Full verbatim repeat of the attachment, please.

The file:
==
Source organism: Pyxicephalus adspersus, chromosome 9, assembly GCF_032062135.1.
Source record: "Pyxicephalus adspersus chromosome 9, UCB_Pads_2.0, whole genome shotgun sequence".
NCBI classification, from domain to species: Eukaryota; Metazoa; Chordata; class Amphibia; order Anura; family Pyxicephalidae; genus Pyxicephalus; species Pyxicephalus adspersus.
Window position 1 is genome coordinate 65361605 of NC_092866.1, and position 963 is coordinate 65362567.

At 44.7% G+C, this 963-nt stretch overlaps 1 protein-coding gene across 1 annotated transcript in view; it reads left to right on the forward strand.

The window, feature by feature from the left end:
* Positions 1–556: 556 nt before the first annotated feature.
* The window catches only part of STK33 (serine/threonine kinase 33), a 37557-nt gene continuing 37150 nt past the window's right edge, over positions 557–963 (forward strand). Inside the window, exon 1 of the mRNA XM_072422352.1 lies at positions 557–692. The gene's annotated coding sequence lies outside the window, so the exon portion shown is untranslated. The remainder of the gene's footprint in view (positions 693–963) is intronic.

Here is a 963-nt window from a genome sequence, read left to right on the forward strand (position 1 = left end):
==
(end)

Source organism: Pyxicephalus adspersus, chromosome 9, assembly GCF_032062135.1.
Source record: "Pyxicephalus adspersus chromosome 9, UCB_Pads_2.0, whole genome shotgun sequence".
NCBI classification, from domain to species: Eukaryota; Metazoa; Chordata; class Amphibia; order Anura; family Pyxicephalidae; genus Pyxicephalus; species Pyxicephalus adspersus.
Window position 1 is genome coordinate 65361605 of NC_092866.1, and position 963 is coordinate 65362567.

At 44.7% G+C, this 963-nt stretch overlaps 1 protein-coding gene across 1 annotated transcript in view; it reads left to right on the forward strand.

The window, feature by feature from the left end:
* Positions 1–556: 556 nt before the first annotated feature.
* The window catches only part of STK33 (serine/threonine kinase 33), a 37557-nt gene continuing 37150 nt past the window's right edge, over positions 557–963 (forward strand). Inside the window, exon 1 of the mRNA XM_072422352.1 lies at positions 557–692. The gene's annotated coding sequence lies outside the window, so the exon portion shown is untranslated. The remainder of the gene's footprint in view (positions 693–963) is intronic.

Here is a 963-nt window from a genome sequence, read left to right on the forward strand (position 1 = left end):